It is perhaps the most commonly fought post-judgment battle in all of family law and the most easily avoidable if handled in advance: how much, if anything, should each parent contribute towards the expenses of a college education for their children, and what happens to the paying parent’s existing obligation for child support in the college years? How does the court decide these matters? What are the most important things the court is going to look at in deciding which parent should pay how much of the cost of college for their children and how does the court decide whether or not payments of child support are also still warranted?
It’s a terrible irony in New Jersey that parents who remain married may not be compelled to make payments towards or take out loans to help cover the costs of a college education for their children. But if those same two people should choose to divorce, the courts can and frequently will order one (or both) parents to make payments and contributions toward the cost of a college education for their adult children. In some cases these payments may even extend through Graduate school, assisting with the cost of a legal or medical degree. As if that were not worrisome enough (or comforting, depending upon where you stand), child support payments may also be held to continue during this period, whether paid to the severed spouse or directly to the adult child.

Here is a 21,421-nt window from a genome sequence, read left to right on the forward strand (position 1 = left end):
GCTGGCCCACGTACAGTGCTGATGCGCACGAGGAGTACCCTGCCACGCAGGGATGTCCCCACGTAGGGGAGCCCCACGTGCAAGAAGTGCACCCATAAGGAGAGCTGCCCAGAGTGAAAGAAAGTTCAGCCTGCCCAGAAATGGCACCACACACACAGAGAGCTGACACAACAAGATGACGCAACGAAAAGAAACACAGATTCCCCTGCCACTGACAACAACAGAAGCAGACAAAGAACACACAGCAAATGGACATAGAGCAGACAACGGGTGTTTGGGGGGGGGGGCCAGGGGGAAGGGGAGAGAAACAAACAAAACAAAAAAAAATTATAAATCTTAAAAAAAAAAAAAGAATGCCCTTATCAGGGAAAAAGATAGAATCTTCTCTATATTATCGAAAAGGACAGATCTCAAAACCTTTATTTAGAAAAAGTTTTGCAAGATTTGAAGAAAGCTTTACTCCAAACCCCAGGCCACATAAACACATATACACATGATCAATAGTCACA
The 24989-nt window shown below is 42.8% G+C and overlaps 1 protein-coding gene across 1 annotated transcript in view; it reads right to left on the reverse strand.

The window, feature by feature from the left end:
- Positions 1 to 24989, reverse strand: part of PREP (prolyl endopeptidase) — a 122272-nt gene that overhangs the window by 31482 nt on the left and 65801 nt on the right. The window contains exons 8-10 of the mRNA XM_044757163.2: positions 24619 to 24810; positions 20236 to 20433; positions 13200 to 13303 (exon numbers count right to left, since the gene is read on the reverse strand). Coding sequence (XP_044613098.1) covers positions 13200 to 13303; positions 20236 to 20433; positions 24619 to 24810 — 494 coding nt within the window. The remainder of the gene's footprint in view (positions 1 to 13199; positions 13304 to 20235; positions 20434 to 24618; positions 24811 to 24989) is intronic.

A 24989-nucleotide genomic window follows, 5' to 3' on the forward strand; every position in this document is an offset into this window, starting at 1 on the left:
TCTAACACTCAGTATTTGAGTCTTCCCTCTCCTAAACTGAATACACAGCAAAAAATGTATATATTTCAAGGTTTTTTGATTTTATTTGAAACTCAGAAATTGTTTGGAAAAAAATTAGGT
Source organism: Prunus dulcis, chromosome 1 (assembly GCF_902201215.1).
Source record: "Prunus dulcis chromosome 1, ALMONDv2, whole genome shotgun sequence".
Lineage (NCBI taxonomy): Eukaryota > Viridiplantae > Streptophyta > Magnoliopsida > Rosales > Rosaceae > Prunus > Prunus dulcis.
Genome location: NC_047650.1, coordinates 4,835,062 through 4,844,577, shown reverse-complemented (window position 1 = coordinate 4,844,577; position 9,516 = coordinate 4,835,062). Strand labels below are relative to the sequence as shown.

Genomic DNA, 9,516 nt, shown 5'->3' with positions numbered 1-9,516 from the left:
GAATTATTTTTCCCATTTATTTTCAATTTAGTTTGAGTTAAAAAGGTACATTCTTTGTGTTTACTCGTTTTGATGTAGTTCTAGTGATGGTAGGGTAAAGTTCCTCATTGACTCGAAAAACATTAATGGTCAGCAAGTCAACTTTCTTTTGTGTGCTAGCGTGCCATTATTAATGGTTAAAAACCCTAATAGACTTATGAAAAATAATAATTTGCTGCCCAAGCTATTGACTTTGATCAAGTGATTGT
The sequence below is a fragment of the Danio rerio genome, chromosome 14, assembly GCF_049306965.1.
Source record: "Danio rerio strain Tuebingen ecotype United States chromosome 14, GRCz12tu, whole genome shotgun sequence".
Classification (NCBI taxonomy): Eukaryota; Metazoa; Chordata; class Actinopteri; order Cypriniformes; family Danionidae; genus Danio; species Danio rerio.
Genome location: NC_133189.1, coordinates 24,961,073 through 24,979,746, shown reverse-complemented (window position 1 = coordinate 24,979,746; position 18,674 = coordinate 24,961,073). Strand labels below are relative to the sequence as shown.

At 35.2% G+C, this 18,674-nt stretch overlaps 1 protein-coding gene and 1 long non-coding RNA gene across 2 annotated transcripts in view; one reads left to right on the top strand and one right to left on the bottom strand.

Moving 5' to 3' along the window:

This is where we come in. The best time to address the college expense and child support issue is at the time of your divorce in a carefully drafted Property (or Marital) Settlement Agreement. Nothing is worse for a family law attorney than watching two people spend money that could be going to college on litigation about who is going to pay for college. A skilled family law attorney can help you draw the lines as to college costs at the time of your divorce, leaving you and your former spouse to provide the maximum assistance to your children in the years to come without reducing yourselves to poverty. And if the matter was not addressed at the time of your divorce, a skilled, and reasonable attorney can be your best bet to find a rational and financially responsible solution that meets the needs of the child without breaking either parent’s bank. College is expensive. So is fighting in court. Before it comes to that, give us a call and schedule a free, no-obligation consultation with one of our experienced family law attorneys. We’re here to find the best possible result for you given the facts at hand, not to litigate at all expense. And we’re all too happy to sit with you for free, look at your legal matter, and discuss your options for moving forward in the best possible way for you and for your children.
For a free consultation at our call 856-227-7888, or contact us at email@example.com